The New Testament book that we simply refer to as “Hebrews” has been something of a mystery as to its author forever. The earliest church traditions ascribe it to Paul. But there are problems with doing so, not the least of which is the fact that the writing style is so different from anything else he wrote. Also, Paul’s entire ministry, as ordained by the Lord, was devoted to spreading the gospel throughout the Gentile world. So scholars throughout the ages have had to concede that only the Lord knows who wrote it.
Hebrews 10:23 (Photo credit: [Share the Word])
But neither of those arguments preclude preclude Paul from teaching Jewish Christians. In fact, at a time when Paul’s ministry to the Gentiles was well established, it makes perfect sense for him to do so. Secondly, a different writing style would not be unusual at all when you think about it. The author was addressing his fellow Jewish born Christians, and their backgrounds and frame of reference would certainly be different. They would also have different challenges and experiences with persecution from many of the Gentiles, particularly in the area of idolatry. It hardly matters, though. We have enough information from its acceptance by the early church and from its content itself to be certain of the book’s inspired nature.
English: The world as known to the Hebrews. A map from “Historical Textbook and Atlas of Biblical Geography (1854)” by Coleman (Photo credit: Wikipedia)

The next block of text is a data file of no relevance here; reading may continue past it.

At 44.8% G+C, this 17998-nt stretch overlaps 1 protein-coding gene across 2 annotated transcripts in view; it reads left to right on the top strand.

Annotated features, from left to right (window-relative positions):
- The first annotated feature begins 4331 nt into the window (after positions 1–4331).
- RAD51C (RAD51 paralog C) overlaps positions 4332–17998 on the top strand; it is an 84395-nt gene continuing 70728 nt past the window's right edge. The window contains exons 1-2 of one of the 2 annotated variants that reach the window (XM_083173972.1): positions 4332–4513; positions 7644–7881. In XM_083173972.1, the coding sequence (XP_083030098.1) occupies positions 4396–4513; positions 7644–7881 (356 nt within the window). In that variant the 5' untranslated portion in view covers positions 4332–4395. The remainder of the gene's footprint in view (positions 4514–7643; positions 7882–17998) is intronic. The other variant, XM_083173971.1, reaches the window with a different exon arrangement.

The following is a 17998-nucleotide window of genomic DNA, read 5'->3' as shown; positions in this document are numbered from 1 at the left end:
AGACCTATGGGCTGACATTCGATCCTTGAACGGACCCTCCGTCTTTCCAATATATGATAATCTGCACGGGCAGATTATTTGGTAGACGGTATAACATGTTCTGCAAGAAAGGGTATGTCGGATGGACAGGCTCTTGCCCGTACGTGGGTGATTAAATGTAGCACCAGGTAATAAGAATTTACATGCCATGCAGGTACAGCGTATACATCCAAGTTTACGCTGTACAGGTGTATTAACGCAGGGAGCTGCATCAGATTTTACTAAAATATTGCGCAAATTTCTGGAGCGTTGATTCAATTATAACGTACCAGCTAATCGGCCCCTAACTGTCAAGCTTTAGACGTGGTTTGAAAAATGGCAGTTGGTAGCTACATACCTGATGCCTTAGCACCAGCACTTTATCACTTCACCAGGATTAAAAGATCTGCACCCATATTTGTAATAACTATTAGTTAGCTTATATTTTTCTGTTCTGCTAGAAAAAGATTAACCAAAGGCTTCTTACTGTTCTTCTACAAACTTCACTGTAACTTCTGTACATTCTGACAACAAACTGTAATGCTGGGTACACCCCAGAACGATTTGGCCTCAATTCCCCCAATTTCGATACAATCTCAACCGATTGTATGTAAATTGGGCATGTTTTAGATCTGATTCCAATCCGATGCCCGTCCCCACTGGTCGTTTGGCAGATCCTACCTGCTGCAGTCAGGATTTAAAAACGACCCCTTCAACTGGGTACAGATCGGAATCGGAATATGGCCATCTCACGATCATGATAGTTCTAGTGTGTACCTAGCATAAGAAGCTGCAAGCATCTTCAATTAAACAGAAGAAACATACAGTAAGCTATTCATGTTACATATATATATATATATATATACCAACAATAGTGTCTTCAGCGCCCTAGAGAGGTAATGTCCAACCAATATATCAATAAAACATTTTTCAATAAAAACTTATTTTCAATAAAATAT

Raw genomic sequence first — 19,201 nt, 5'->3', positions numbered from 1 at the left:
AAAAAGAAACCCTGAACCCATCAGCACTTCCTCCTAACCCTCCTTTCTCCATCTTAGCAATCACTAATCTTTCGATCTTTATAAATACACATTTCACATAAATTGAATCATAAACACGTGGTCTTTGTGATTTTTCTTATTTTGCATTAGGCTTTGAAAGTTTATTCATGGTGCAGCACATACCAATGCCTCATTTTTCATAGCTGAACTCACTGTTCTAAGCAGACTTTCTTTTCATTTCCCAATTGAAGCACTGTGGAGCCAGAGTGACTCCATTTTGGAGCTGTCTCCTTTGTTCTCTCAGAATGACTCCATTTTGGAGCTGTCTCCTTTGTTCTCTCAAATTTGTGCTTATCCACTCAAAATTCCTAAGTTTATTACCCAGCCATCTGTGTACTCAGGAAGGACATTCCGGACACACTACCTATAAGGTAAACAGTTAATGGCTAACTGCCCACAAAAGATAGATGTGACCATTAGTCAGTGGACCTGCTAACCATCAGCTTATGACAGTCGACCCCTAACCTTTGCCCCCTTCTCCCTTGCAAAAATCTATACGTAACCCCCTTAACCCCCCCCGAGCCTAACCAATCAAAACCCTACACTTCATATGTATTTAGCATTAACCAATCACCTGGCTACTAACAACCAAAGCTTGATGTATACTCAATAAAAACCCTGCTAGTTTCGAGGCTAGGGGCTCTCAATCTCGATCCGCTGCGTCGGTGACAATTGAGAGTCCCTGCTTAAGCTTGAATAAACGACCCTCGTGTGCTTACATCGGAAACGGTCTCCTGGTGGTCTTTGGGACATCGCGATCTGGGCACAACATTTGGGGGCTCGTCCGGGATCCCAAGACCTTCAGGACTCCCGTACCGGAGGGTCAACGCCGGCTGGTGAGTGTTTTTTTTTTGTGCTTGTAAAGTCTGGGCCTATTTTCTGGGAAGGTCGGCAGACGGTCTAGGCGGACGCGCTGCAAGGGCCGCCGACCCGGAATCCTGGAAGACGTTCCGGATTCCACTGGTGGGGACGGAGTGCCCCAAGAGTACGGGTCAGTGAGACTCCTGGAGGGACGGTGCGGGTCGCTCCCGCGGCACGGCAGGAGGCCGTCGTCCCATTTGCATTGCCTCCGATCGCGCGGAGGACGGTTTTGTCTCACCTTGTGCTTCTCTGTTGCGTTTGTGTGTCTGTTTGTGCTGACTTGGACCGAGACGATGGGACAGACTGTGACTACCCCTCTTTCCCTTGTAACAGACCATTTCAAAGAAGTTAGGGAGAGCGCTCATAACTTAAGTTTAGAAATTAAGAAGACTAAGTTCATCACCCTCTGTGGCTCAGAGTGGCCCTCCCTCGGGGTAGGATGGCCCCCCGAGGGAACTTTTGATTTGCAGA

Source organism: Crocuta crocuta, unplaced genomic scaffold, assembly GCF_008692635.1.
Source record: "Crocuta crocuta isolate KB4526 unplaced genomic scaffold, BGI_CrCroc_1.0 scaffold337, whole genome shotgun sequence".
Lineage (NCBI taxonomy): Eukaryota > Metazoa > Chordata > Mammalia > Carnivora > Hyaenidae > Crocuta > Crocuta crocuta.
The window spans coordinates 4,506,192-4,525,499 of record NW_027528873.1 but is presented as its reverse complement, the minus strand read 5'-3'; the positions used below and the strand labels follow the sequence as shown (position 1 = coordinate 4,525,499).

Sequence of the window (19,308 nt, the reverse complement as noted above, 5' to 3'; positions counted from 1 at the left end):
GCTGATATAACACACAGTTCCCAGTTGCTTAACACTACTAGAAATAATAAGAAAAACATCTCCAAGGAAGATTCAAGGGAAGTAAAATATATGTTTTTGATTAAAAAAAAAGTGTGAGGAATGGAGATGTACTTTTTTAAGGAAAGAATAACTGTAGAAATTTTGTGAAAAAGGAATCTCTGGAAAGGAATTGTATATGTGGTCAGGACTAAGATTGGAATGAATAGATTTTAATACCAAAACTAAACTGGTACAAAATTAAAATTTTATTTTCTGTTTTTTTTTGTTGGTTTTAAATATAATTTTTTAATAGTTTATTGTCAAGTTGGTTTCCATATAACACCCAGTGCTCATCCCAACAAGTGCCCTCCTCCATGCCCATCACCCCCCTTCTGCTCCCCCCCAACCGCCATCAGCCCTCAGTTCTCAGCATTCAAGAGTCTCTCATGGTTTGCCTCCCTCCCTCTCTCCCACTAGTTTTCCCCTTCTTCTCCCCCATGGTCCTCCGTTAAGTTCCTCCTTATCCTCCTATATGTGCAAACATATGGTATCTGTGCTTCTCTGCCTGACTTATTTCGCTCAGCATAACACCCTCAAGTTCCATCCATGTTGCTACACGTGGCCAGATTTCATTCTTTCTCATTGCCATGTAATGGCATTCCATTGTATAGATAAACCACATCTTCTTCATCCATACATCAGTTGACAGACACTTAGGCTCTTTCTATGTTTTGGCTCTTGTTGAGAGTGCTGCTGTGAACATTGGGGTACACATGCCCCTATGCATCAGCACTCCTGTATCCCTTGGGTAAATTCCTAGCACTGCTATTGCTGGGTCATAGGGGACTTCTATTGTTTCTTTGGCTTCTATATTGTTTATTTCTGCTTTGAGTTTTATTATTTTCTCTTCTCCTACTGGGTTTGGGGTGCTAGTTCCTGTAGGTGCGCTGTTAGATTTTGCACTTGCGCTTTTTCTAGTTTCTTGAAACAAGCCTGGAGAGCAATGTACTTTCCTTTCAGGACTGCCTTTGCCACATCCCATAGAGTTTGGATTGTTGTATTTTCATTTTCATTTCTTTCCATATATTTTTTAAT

It was clearly written in the first century, as the references to Timothy indicate. And the author often writes about the Jewish sacrificial system in the present tense, indicating that it still was being practiced as Jews would expect (such as in Hebrews 9:6-7). This would indicate a date before 70 A.D. The author obviously was familiar with his audience, as indicated by Hebrews 13:17-19:
“Obey your leaders and submit to them, for they are keeping watch over your souls…Pray for us, for we are sure that we have a clear conscience, desiring to act honorably in all things. I urge you the more earnestly to do this in order cthat I may be restored to you the sooner.”
The message of the book is to encourage the saints to endure, and to not forsake Christ. His promise of eternal life is just as reliable as any of God’s promises ever have been. It also confirms Him as being fully God, and the upholder of all of creation. He is higher than the angels, and as the new “High Priest,” He is higher than the earthly priesthood of the old covenant.
(This year’s reading plan for Luke, Acts, and 1 and 2 Chronicles averages just 15 verses per day – 5 days per week!)
Schedule for this week
some images © V. Gilbert & Arlisle F. Beers
Please note: I did not design the reading plan that I am following in my blog. All of my comments in this blog, however, are solely my responsibility. When reading ANY commentary, you should ALWAYS refer first to the scripture, which is God’s unchanging and unfailing word. Reading schedules, as well as a link to the site where you can get the reading plan that I’m currently following for yourself can be found on the “Bible Reading Schedules” page of my website at http://graceofourlord.com.